Never, ever trust a politician who promises you something you cannot hold in your hand here and now.
So hold on to your wallet. Congress has many options when it comes to tapping this vast reservoir. It could eliminate the deduction altogether or just for top earners, further restrict the amount that is deductible (currently $17,500; for those over 50, $23,000), start taxing retirement savings growth, or take back the part that has grown tax-free.
In the throes of a retirement savings crisis, none of these options is appealing. But that last one is most troublesome. At stake is any savings that has accrued tax-free in a Roth IRA.
One reason I did not convert en-masse to a Roth even though under certain "specific conditions" I could have is that in a conventional IRA (whether a Sep or "personal" IRA) you contribute to it on a pre-tax basis but all your withdrawals are taxed when you make them.
Therefore, the government is going to get to tax you tomorrow; they have not made you a promise of future action (in fact, they promised you'd get taxed!)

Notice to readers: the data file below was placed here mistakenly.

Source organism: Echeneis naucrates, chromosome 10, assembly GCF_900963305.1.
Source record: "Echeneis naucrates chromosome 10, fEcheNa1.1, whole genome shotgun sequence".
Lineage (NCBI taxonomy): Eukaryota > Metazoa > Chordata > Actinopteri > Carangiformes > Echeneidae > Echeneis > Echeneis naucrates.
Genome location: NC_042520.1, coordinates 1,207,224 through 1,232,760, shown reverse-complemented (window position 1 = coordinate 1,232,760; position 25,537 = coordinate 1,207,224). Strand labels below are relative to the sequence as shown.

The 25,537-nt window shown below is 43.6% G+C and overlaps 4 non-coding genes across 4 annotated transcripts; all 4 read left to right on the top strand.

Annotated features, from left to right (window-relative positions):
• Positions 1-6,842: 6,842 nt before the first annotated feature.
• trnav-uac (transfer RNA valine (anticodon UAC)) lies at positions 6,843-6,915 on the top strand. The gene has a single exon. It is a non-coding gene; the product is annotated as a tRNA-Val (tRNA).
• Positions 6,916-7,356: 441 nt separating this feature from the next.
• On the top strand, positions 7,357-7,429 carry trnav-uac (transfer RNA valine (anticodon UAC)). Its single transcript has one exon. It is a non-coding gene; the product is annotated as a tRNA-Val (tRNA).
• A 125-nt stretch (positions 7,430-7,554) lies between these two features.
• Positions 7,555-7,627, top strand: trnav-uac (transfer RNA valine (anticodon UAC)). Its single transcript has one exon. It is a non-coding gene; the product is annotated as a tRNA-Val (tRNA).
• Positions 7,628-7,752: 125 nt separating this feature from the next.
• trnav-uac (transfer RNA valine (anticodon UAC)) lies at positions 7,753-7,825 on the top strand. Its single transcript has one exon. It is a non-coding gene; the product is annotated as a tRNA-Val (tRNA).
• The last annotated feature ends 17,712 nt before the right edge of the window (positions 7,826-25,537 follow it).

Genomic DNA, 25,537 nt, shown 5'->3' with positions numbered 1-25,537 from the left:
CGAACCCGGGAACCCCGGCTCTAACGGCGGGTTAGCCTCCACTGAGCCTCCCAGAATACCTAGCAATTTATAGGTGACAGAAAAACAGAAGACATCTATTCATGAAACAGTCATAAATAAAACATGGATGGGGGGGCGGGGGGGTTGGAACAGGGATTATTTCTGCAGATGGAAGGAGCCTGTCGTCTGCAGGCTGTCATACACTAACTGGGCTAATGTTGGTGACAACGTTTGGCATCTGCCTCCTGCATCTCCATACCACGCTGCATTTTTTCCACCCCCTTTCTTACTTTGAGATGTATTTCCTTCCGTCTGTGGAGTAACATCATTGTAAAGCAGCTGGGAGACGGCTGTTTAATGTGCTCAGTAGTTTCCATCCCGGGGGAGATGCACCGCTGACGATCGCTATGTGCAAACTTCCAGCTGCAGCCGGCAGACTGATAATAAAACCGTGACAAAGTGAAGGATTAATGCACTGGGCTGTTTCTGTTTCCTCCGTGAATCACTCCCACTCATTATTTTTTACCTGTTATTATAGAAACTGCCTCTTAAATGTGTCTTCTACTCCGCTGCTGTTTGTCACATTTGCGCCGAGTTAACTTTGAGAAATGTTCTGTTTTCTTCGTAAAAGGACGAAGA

The Roth, on the other hand, you pay into with post-tax dollars but the capital gains are tax free later on.
Well, in theory they are anyway, because you were "politically promised" they would be.
Unfortunately the US Supreme Court has ruled repeatedly that retroactive tax changes are legal even when you make a decision predicated on that former policy and get burned as a result.
Therefore, there is exactly nothing to prohibit the government from revoking the tax preference on capital gains in a Roth, and when the government does so you will get gang*****d because you intentionally invested a smaller amount of money originally (diminished by the amount of tax you paid on the contribution) and thus your compound earnings, such as they are, will be dramatically short of what they would have been in an traditional IRA.
Further, the traditional IRA is taxed as ordinary income, which is the worst rate to begin with, so losing "capital gains" preference is a big fat nothingburger since you weren't going to get it in the first place.
Where We Are, Where We're Heading (2013) - The annual 2013 Ticker
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